As predicted, the U.S. government has started to deliver a small amount of swine flu vaccines to states this week, and states are wrestling with how to decide who should receive the limited supply first. But plans to have large amounts of vaccine available by mid-October remain on track, and public health officials have begun to address another dilemma: how to encourage a somewhat reluctant public to take advantage of the product once it is widely available.
At a press conference held today, Thomas Frieden, head of the U.S. Centers for Disease Control and Prevention, said that 2.4 million doses of vaccine against the novel H1N1 virus are now available. Although states have only ordered 2.2 million of them. Frieden dismissed the slight under demand this week as simply the difficult process of launching a complicated national campaign that makes vaccine available to states each day as soon as it comes off the production line. “It’s a little bit of a messy process and we do expect it to be a little bit bumpy in the first few weeks,” he said. CDC plans to report each Friday how many doses of vaccines are available.
But Frieden said CDC expects supplies will outstrip demand “fairly soon,” and he addressed “three major concerns” that the people have raised “despite the clear message from all of us in public health and doctors throughout the health care field that vaccine is our best tool to protect against the flu.”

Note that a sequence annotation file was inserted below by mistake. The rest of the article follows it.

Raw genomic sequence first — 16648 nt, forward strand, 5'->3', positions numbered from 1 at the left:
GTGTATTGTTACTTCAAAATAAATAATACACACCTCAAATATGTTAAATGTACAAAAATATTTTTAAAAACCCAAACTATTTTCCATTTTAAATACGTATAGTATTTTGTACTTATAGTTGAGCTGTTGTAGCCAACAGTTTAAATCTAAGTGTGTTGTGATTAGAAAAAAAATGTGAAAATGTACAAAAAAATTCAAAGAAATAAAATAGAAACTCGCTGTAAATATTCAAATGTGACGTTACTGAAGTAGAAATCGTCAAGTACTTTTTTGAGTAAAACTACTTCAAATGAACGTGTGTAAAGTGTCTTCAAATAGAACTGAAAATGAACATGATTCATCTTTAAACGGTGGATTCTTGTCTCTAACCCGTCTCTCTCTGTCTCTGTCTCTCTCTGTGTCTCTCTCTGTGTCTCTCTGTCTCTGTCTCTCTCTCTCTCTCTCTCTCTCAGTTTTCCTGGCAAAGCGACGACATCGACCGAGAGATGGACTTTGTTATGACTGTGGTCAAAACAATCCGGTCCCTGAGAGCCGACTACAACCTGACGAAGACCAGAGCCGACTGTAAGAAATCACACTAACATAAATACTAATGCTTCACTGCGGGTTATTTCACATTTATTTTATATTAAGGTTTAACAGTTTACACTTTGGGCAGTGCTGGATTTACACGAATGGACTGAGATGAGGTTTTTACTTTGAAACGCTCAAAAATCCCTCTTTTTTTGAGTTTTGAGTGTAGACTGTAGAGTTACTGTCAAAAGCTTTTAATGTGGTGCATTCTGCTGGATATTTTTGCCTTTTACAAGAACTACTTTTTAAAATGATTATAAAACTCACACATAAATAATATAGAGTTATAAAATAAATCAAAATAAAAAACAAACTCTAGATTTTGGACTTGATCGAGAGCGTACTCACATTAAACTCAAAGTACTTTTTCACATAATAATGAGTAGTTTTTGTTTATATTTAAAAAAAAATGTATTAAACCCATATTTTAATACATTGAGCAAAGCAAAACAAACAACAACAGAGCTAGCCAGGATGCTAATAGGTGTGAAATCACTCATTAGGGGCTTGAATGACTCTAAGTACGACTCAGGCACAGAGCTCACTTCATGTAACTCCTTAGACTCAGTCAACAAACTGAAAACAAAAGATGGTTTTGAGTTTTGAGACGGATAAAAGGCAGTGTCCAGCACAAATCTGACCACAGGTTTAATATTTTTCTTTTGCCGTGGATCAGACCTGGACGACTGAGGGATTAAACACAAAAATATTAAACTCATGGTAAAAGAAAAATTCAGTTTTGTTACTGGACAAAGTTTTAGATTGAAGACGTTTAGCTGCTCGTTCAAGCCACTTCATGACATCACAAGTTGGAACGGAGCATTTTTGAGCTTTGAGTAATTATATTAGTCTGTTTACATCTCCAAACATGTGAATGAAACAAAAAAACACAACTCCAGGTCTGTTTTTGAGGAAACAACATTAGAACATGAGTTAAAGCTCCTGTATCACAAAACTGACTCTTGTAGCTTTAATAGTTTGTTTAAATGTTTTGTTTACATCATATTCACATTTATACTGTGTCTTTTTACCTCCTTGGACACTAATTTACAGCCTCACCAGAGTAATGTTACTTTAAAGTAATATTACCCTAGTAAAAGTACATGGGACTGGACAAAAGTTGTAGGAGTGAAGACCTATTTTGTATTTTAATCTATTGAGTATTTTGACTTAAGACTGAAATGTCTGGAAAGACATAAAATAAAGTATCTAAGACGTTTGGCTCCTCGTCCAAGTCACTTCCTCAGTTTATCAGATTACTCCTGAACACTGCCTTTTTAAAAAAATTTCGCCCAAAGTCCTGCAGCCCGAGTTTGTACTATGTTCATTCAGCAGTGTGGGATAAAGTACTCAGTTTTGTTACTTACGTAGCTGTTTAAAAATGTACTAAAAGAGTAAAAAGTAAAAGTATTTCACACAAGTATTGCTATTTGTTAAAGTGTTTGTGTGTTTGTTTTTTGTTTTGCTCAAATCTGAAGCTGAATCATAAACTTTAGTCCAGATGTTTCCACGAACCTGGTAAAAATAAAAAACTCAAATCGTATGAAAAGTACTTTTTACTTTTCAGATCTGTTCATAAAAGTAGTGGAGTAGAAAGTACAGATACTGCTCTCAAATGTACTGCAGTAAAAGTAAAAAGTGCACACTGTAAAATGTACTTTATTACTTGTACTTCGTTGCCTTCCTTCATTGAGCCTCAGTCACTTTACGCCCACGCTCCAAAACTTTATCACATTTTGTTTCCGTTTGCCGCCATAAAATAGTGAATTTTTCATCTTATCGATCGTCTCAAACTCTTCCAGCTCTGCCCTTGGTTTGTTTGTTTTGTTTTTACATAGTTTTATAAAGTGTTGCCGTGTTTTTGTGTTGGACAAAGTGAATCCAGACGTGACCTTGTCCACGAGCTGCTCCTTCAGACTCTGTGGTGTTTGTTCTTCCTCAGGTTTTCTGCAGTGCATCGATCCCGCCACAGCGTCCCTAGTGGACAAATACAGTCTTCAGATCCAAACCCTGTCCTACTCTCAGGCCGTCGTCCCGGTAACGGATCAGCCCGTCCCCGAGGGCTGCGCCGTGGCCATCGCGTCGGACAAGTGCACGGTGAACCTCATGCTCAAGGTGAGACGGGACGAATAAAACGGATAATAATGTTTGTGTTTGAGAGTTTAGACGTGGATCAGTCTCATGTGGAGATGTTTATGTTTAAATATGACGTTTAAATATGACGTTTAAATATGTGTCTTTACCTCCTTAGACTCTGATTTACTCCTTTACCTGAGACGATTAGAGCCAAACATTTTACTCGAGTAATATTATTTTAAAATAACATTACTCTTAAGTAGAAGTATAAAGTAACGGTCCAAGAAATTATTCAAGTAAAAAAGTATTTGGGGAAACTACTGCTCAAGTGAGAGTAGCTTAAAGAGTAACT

One is that the pandemic swine flu virus is perceived as mild. Even an average case, he stressed, “is no picnic,” and the virus has sent many to the hospital and killed some.
Second, he addressed fears that the vaccine is unsafe, stressing that no corners were cut to make the product, and that it’s the same process as the one used for many years to make seasonal vaccine. Finally, Frieden addressed fears that the vaccine would not arrive in time to help. “It’s too soon to say it’s too late,” said Frieden
The last point has worried many epidemiologists and epidemic modelers, who suspect the pandemic may peak in the United States just as the vaccine become plentiful. Given that it takes vaccinated people a few weeks to develop a robust immune response, protection might not occur in most of the population until well into November. Flu is now widespread in the country, and indeed some states already have seen decreases, Frieden noted. Yet he stressed that even in widespread states, maybe 5% to 10% of the population has been infected by the novel H1N1 virus. “That leaves 90% to 95% of the population that's still susceptible,” Frieden said.
Frieden noted that flu season often lasts through May. “We’re very confident that there will be plenty of vaccine for everyone who wants to be vaccinated,” he said. “Unfortunately, it will not be available when everyone would like to be vaccinated. We’re getting it out as rapidly as possible.”